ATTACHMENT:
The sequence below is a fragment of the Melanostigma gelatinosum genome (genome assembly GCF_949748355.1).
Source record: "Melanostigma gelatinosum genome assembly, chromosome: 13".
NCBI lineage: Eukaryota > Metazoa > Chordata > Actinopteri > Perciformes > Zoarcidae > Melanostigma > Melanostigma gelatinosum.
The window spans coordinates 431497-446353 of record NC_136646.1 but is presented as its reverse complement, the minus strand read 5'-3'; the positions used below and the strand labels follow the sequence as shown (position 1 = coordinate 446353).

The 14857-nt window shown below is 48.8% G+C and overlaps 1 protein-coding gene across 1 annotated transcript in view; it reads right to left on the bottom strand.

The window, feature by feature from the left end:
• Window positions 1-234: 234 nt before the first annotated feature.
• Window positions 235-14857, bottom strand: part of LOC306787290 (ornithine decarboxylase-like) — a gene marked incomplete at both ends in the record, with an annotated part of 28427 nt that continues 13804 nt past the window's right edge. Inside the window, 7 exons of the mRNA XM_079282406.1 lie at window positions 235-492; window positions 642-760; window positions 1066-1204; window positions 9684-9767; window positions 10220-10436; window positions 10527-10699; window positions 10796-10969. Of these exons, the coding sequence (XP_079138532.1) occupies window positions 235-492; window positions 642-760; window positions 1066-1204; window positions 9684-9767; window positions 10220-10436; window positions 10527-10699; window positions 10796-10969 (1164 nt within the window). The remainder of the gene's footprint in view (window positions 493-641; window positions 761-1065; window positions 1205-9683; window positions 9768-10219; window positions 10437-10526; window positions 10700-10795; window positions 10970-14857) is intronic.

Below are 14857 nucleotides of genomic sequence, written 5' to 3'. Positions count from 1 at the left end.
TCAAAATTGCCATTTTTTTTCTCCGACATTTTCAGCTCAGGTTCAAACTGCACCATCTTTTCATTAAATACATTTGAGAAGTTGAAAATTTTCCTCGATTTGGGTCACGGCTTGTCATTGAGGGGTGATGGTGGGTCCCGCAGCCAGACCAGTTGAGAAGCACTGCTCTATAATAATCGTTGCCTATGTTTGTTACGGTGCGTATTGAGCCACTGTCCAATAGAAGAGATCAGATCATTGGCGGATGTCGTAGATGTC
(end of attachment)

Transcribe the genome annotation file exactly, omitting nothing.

The sequence below is a fragment of the Melanostigma gelatinosum genome (genome assembly GCF_949748355.1).
Source record: "Melanostigma gelatinosum genome assembly, chromosome: 13".
NCBI lineage: Eukaryota > Metazoa > Chordata > Actinopteri > Perciformes > Zoarcidae > Melanostigma > Melanostigma gelatinosum.
The window spans coordinates 431497-446353 of record NC_136646.1 but is presented as its reverse complement, the minus strand read 5'-3'; the positions used below and the strand labels follow the sequence as shown (position 1 = coordinate 446353).

The 14857-nt window shown below is 48.8% G+C and overlaps 1 protein-coding gene across 1 annotated transcript in view; it reads right to left on the bottom strand.

The window, feature by feature from the left end:
• Window positions 1-234: 234 nt before the first annotated feature.
• Window positions 235-14857, bottom strand: part of LOC306787290 (ornithine decarboxylase-like) — a gene marked incomplete at both ends in the record, with an annotated part of 28427 nt that continues 13804 nt past the window's right edge. Inside the window, 7 exons of the mRNA XM_079282406.1 lie at window positions 235-492; window positions 642-760; window positions 1066-1204; window positions 9684-9767; window positions 10220-10436; window positions 10527-10699; window positions 10796-10969. Of these exons, the coding sequence (XP_079138532.1) occupies window positions 235-492; window positions 642-760; window positions 1066-1204; window positions 9684-9767; window positions 10220-10436; window positions 10527-10699; window positions 10796-10969 (1164 nt within the window). The remainder of the gene's footprint in view (window positions 493-641; window positions 761-1065; window positions 1205-9683; window positions 9768-10219; window positions 10437-10526; window positions 10700-10795; window positions 10970-14857) is intronic.

Below are 14857 nucleotides of genomic sequence, written 5' to 3'. Positions count from 1 at the left end.
TCAAAATTGCCATTTTTTTTCTCCGACATTTTCAGCTCAGGTTCAAACTGCACCATCTTTTCATTAAATACATTTGAGAAGTTGAAAATTTTCCTCGATTTGGGTCACGGCTTGTCATTGAGGGGTGATGGTGGGTCCCGCAGCCAGACCAGTTGAGAAGCACTGCTCTATAATAATCGTTGCCTATGTTTGTTACGGTGCGTATTGAGCCACTGTCCAATAGAAGAGATCAGATCATTGGCGGATGTCGTAGATGTC